As you can imagine, there have been lots of reactions to the August 18 announcement from the Obama administration about the new deportation policy. We’ve complied some of the comments and statements from a range of our allies and colleagues. For the most part, this is viewed as a good first step. There’s still more that can be done, but this is progress.
I have been vocal in my criticism of the President and his Administration over the dramatic increase in deportations on his watch and have traveled the country urging him to use his power under existing law to do what he can to help. This is the Barack Obama I have been waiting for and that Latino and immigrant voters helped put in office to fight for sensible immigration policies. Focusing scarce resources on deporting serious criminals, gang bangers, and drug dealers and setting aside non-criminals with deep roots in the U.S. until Congress fixes our laws is the right thing to do and I am proud of the President and Secretary Napolitano for standing up for a more rational approach to enforcing our current immigration laws.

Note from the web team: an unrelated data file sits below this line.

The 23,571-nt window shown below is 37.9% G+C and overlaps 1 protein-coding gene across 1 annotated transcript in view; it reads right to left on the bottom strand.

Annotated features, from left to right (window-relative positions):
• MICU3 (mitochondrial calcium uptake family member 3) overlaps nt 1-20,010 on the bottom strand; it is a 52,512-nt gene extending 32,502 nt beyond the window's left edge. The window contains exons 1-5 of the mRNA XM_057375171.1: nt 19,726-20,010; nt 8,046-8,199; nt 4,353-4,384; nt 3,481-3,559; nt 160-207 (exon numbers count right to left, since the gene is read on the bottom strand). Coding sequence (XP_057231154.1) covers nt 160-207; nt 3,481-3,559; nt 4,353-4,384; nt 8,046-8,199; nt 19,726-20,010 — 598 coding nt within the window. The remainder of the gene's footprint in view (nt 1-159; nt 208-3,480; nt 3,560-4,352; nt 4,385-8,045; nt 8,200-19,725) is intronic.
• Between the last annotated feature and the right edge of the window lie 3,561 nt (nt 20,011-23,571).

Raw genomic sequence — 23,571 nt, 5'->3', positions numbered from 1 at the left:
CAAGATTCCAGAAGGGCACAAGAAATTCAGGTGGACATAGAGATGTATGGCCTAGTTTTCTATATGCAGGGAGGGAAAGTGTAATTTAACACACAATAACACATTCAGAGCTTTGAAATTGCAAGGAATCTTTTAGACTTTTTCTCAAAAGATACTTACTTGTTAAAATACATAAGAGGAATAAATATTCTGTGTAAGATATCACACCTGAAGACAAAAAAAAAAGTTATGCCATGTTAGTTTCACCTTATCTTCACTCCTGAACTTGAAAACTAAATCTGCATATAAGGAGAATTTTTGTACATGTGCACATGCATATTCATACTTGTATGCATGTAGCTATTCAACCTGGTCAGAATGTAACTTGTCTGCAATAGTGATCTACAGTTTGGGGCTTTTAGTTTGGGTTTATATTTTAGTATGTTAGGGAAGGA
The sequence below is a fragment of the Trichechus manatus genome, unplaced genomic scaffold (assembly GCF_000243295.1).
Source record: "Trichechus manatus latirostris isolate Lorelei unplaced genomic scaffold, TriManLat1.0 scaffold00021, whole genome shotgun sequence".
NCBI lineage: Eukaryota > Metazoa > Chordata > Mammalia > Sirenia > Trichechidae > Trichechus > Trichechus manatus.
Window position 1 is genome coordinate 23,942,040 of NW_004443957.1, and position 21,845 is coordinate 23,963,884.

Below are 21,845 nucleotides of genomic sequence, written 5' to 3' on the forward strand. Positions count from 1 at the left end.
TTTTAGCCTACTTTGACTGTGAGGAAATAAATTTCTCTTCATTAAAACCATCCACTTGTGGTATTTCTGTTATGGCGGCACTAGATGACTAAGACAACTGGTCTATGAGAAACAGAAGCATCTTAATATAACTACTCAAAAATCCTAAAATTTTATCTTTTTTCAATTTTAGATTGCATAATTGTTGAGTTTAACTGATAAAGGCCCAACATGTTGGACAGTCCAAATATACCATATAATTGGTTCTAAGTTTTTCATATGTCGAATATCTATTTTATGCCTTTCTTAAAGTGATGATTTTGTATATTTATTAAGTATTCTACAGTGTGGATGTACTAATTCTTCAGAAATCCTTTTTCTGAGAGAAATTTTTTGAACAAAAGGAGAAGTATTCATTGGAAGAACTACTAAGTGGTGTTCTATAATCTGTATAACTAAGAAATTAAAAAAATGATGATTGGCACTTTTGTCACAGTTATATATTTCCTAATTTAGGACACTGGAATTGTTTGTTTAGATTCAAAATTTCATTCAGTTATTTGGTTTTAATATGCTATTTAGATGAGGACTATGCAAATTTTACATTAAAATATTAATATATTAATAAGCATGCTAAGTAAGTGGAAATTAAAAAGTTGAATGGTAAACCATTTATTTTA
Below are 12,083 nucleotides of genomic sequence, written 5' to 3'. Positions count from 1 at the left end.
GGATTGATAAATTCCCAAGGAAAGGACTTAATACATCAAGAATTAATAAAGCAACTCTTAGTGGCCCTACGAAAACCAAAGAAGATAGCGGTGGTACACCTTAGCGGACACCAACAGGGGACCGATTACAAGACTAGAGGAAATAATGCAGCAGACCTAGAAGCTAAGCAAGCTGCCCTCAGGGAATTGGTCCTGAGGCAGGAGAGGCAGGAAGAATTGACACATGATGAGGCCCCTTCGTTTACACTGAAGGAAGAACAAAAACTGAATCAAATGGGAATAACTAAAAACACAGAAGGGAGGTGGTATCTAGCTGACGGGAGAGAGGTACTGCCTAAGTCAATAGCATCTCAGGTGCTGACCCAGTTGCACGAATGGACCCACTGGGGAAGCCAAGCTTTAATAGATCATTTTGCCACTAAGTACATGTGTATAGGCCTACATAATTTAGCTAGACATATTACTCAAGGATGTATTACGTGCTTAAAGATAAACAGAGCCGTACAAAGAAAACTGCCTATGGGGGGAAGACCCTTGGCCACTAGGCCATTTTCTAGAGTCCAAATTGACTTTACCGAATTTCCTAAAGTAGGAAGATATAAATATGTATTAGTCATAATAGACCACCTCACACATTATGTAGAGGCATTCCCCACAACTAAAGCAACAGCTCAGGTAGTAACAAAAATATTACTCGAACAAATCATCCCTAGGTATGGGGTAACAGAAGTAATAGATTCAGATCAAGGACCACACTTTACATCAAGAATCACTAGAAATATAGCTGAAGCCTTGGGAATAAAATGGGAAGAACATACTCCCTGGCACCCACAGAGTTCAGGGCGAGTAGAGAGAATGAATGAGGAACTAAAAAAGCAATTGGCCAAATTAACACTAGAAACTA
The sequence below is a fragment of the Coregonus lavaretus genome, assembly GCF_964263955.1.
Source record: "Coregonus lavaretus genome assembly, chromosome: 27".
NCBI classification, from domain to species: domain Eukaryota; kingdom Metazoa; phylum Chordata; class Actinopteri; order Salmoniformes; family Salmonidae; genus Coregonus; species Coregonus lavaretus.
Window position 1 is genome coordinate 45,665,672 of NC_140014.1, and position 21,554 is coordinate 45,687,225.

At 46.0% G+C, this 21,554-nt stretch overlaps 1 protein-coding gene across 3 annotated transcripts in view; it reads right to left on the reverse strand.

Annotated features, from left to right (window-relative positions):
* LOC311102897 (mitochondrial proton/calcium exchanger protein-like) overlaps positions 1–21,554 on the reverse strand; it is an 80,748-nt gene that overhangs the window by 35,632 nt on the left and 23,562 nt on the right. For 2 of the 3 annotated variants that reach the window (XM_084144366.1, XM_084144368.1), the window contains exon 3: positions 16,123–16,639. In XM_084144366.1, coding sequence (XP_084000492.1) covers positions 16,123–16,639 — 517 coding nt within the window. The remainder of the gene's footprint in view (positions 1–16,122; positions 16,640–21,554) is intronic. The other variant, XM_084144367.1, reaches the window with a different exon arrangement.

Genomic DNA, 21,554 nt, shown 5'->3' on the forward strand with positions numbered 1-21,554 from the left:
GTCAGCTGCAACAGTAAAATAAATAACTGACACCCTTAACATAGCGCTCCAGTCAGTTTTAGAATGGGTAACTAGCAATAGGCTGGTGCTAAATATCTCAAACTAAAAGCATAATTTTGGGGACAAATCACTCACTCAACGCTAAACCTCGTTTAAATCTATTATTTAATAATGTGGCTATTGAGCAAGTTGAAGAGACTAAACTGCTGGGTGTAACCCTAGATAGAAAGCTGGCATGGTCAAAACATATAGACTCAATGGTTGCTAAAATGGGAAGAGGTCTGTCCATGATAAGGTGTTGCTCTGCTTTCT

Today is a victory not just for immigrants but for the American people as a whole because it makes no sense to deport DREAM Act students and others who can make great contributions to America and pose no threat. It is not in our national interest to send away young people who were raised in the U.S. and have been educated here and want only to contribute to this country’s success.
I applaud President Obama and Secretary Napolitano’s decision to commit a panel to redefine priorities in deportation cases. It is essential to devote our resources to apprehending, prosecuting and deporting individuals that pose a danger to our communities.
While this administrative change is not a panacea for all our nation’s immigration problems, it’s a positive step forward and will, I hope, serve as guidepost to set the tone of continuing immigration discussions.